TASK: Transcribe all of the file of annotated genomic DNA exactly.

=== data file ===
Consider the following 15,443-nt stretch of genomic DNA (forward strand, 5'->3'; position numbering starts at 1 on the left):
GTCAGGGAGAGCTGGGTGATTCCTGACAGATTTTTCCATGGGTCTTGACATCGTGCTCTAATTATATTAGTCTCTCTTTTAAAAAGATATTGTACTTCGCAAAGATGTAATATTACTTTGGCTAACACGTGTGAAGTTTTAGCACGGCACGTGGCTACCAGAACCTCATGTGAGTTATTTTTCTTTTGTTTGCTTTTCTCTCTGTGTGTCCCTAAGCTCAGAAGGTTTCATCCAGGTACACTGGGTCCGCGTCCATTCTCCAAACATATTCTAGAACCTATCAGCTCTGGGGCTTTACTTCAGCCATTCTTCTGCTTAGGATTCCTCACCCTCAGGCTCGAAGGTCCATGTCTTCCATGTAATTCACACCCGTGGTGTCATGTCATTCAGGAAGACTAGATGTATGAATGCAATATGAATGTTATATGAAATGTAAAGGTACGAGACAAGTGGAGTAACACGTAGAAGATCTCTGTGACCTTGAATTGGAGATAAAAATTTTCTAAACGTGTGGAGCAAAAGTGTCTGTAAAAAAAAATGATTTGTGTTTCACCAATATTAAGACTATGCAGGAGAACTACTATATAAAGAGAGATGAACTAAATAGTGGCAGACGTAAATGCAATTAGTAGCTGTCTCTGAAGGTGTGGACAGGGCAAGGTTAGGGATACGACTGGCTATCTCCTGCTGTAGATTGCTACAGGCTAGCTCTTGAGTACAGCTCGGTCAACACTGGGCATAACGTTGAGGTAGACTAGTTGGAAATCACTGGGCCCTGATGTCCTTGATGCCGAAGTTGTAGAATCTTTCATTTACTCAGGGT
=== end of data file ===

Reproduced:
Consider the following 15,443-nt stretch of genomic DNA (forward strand, 5'->3'; position numbering starts at 1 on the left):
GTCAGGGAGAGCTGGGTGATTCCTGACAGATTTTTCCATGGGTCTTGACATCGTGCTCTAATTATATTAGTCTCTCTTTTAAAAAGATATTGTACTTCGCAAAGATGTAATATTACTTTGGCTAACACGTGTGAAGTTTTAGCACGGCACGTGGCTACCAGAACCTCATGTGAGTTATTTTTCTTTTGTTTGCTTTTCTCTCTGTGTGTCCCTAAGCTCAGAAGGTTTCATCCAGGTACACTGGGTCCGCGTCCATTCTCCAAACATATTCTAGAACCTATCAGCTCTGGGGCTTTACTTCAGCCATTCTTCTGCTTAGGATTCCTCACCCTCAGGCTCGAAGGTCCATGTCTTCCATGTAATTCACACCCGTGGTGTCATGTCATTCAGGAAGACTAGATGTATGAATGCAATATGAATGTTATATGAAATGTAAAGGTACGAGACAAGTGGAGTAACACGTAGAAGATCTCTGTGACCTTGAATTGGAGATAAAAATTTTCTAAACGTGTGGAGCAAAAGTGTCTGTAAAAAAAAATGATTTGTGTTTCACCAATATTAAGACTATGCAGGAGAACTACTATATAAAGAGAGATGAACTAAATAGTGGCAGACGTAAATGCAATTAGTAGCTGTCTCTGAAGGTGTGGACAGGGCAAGGTTAGGGATACGACTGGCTATCTCCTGCTGTAGATTGCTACAGGCTAGCTCTTGAGTACAGCTCGGTCAACACTGGGCATAACGTTGAGGTAGACTAGTTGGAAATCACTGGGCCCTGATGTCCTTGATGCCGAAGTTGTAGAATCTTTCATTTACTCAGGGT